When you have an obsessive compulsive behaviour to want to eat, it is often a way of diverting away from challenging, painful or overwhelming emotions.

During the binge, you may find yourself compelled to continue eating and unable to stop. This can lead to overeating until you feel uncomfortably full or sick.

It might feel like a mindless habit, where you go into autopilot and become unaware of what you’re doing. For others, you may be aware that you don’t want to continue eating, but find yourself reaching for the next packet anyway.

This can cause conflicting emotions inside you, feeling frustrated with yourself and helpless under the compulsion.


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The focus of binge eating treatment is to discover which triggers cause you to binge eat, to help you build new ways of coping with the stress / emotions these events bring, and to help you develop new thinking styles to deal with life in a positive and empowering way. Binge eating disorder treatment may include:

  • Nutritional interventions to balance your blood and brain chemistry, and help reduce cravings
  • Challenge old unhelpful eating habits and patterns, and support you in creating new behaviours in your life around food
  • Develop emotional agility so you can name, feel and manage emotions without the need to use food to cut them off
  • Identify thoughts, beliefs and assumptions that are keeping you stuck in your binge eating cycle, and learn skills to challenge them
  • Build greater levels of self-esteem and self-worth as you start to change the deep beliefs that shape your self-concept of who you are
  • Challenge negative body image and construct new positive ways of how you think and feel about your body
  • Learn how to manage stress in your life, and find ways to be more assertive in relationships
  • Help you build a toolkit of strategies to keep you on track

We believe binge eating disorder treatment needs to look at your nutrition, behaviour, thinking and emotions. Our expertise lies in providing you with the interventions that will help you feel in control of your eating.



Cognitive behavioural therapy (CBT) can be a helpful therapeutic approach for tackling binge eating.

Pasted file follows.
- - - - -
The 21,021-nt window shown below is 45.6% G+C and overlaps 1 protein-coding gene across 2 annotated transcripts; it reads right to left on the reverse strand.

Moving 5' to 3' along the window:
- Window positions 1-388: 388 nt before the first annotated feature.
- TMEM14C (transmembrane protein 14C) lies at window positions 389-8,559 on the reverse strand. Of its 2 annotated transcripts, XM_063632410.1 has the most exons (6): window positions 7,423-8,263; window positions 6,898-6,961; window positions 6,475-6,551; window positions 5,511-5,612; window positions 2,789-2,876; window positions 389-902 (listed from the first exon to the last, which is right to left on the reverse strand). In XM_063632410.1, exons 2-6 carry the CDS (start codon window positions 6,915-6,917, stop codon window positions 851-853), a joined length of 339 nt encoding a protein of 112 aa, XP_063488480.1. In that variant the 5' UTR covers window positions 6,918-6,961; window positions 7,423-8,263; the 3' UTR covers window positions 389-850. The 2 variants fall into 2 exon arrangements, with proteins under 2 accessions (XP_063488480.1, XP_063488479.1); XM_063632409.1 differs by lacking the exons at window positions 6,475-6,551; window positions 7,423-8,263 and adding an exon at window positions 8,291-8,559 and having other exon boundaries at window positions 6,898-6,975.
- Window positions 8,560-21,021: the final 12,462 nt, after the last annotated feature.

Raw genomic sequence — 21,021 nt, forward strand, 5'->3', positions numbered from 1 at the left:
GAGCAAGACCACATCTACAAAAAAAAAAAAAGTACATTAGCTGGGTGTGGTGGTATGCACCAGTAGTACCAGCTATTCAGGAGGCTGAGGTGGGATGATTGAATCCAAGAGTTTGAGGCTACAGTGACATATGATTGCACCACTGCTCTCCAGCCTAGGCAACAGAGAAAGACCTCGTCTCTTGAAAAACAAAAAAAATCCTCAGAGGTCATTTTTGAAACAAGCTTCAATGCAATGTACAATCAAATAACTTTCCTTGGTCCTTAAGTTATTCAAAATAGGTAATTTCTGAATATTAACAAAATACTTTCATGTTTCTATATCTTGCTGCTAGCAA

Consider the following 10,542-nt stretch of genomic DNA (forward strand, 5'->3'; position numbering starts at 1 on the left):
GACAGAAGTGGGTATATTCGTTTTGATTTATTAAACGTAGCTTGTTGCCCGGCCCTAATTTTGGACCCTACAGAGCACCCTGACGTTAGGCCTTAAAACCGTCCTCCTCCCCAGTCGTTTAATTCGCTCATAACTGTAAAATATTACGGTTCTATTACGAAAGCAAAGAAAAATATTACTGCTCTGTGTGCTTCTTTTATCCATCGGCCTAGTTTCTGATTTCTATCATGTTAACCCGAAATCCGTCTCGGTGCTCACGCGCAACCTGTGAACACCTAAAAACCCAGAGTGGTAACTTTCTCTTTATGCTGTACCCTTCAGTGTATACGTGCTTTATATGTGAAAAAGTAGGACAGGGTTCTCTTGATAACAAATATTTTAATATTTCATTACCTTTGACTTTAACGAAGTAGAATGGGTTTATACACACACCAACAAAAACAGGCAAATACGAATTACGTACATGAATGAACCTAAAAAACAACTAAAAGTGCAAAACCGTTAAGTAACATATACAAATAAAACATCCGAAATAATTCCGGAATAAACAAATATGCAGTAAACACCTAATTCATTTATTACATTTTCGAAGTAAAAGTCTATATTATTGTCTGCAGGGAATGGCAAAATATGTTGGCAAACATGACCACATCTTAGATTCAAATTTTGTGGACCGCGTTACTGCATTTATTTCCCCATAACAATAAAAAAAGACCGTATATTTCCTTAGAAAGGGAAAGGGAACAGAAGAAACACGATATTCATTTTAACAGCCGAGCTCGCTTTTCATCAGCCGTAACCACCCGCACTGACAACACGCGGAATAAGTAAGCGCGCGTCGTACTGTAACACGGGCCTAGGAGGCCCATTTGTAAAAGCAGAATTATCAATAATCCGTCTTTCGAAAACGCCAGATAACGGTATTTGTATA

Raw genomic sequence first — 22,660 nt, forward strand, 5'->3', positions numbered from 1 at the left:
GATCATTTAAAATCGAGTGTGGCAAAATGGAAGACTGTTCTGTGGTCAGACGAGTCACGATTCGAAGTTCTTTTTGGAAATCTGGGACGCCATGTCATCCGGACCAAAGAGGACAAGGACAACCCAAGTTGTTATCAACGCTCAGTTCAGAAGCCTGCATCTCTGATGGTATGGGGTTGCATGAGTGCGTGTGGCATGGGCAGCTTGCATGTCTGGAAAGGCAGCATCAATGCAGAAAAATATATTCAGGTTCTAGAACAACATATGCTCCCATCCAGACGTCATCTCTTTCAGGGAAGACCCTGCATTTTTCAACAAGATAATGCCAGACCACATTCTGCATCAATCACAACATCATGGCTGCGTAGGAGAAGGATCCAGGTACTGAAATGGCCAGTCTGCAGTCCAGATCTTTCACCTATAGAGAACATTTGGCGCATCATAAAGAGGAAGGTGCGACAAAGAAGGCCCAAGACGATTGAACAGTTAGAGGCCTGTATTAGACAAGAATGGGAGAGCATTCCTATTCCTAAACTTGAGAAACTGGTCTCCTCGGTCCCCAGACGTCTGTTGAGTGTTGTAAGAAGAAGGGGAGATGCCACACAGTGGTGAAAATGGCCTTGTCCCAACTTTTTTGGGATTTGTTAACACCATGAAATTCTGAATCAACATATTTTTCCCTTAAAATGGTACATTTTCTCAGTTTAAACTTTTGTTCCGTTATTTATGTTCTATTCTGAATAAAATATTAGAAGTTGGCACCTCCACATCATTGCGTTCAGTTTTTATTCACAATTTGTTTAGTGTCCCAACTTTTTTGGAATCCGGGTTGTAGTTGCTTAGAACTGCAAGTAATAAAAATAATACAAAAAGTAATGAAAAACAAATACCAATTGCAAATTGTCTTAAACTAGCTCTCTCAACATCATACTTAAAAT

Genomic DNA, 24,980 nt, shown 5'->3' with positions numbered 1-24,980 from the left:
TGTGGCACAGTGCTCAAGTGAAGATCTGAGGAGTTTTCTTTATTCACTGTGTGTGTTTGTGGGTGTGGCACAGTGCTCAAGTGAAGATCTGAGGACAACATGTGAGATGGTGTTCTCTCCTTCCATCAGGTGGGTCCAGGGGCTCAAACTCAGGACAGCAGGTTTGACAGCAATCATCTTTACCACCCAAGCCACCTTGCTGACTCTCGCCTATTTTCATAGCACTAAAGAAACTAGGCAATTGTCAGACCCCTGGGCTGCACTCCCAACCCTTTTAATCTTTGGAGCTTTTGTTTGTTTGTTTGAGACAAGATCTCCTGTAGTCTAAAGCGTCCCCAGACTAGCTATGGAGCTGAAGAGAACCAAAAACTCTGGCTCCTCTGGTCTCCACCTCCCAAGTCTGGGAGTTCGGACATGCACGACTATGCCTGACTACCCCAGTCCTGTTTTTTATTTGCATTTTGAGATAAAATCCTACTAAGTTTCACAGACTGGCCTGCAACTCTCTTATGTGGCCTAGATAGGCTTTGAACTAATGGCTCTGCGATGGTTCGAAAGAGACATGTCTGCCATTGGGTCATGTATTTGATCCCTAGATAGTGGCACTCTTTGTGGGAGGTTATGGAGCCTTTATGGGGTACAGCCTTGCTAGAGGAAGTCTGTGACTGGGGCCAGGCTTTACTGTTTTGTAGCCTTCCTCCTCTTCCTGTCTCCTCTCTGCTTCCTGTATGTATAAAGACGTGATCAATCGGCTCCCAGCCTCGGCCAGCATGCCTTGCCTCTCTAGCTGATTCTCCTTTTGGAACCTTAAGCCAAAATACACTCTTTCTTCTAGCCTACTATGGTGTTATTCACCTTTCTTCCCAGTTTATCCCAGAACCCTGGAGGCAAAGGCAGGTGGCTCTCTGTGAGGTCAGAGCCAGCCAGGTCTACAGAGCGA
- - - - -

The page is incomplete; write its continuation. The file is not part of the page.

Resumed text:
CBT might include understanding how your thoughts, feelings and behaviours all interact to maintain your binge eating behaviour.

You will explore the triggers that lead to a binging episode, such as certain emotions or events, and work on challenging thought processes you have surrounding your relationship with food and eating.

Our CBT therapists can work with you to develop and test behavioural experiments to analyse your assumptions about your binge eating, and find healthier ways to cope with your overeating urges.

Planning how you will think and act differently will often lead to a change in your behaviour, and will help you avoid the negative emotions you can feel after bingeing.


Sometimes we develop an unhealthy relationship with food due to past experiences and events from our life.

We may seek comfort from food in response to negative emotions, and feel that food is a constant that will not hurt or leave us. Without understanding the reasons for our emotional eating, we may struggle to tackle binge eating episodes.

Our experienced psychotherapists can work with you to explore the deeper rooted psychological issues that have influenced your relationship with food, bringing awareness to patterns of thinking that have developed from past events, and working with you to redefine your relationship with food and eating.


Here are some of our services that will help you find new ways to manage stress and emotions, and build a healthy relationship with food and eating.

Learn more about Binge Eating Disorder